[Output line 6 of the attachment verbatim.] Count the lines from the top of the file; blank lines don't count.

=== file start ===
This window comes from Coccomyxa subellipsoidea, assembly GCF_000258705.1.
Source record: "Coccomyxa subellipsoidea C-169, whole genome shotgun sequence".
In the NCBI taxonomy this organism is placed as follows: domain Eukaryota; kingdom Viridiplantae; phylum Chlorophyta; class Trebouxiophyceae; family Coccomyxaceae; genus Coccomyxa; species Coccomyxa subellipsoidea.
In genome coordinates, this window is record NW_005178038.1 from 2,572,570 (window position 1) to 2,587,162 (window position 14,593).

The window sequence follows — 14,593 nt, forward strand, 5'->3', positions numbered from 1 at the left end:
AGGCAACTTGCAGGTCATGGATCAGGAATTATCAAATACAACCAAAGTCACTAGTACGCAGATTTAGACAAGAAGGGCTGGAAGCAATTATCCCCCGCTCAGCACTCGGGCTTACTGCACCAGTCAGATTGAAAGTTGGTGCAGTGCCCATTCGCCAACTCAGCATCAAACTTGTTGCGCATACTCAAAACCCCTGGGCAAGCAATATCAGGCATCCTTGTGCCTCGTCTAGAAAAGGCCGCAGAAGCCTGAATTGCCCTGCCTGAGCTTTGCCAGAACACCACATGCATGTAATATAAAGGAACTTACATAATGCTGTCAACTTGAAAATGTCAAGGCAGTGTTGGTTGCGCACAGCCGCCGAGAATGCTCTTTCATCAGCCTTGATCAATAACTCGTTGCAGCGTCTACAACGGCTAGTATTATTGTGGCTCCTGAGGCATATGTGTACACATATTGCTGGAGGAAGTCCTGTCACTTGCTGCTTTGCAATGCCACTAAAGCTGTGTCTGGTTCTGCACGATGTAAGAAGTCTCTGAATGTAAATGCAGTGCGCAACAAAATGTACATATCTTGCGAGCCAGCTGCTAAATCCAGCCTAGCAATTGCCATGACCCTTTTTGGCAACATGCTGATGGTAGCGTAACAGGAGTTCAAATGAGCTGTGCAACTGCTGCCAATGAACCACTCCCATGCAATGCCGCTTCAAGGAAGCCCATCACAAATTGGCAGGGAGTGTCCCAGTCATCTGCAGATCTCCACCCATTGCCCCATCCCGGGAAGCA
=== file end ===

AGGCAACTTGCAGGTCATGGATCAGGAATTATCAAATACAACCAAAGTCACTAGTACGCAGATTTAGACAAGAAGGGCTGGAAGCAATTATCCCCCGCTCAGCACTCGGGCTTACTGCACCAGTCAGATTGAAAGTTGGTGCAGTGCCCATTCGCCAACTCAGCATCAAACTTGTTGCGCATACTCAAAACCCCTGGGCAAGCAATATCAGGCATCCTTGTGCCTCGTCTAGAAAAGGCCGCAGAAGCCTGAATTGCCCTGCCTGAGCTTTGCCAGAACACCACATGCATGTAATATAAAGGAACTTACATAATGCTGTCAACTTGAAAATGTCAAGGCAGTGTTGGTTGCGCACAGCCGCCGAGAATGCTCTTTCATCAGCCTTGATCAATAACTCGTTGCAGCGTCTACAACGGCTAGTATTATTGTGGCTCCTGAGGCATATGTGTACACATATTGCTGGAGGAAGTCCTGTCACTTGCTGCTTTGCAATGCCACTAAAGCTGTGTCTGGTTCTGCACGATGTAAGAAGTCTCTGAATGTAAATGCAGTGCGCAACAAAATGTACATATCTTGCGAGCCAGCTGCTAAATCCAGCCTAGCAATTGCCATGACCCTTTTTGGCAACATGCTGATGGTAGCGTAACAGGAGTTCAAATGAGCTGTGCAACTGCTGCCAATGAACCACTCCCATGCAATGCCGCTTCAAGGAAGCCCATCACAAATTGGCAGGGAGTGTCCCAGTCATCTGCAGATCTCCACCCATTGCCCCATCCCGGGAAGCA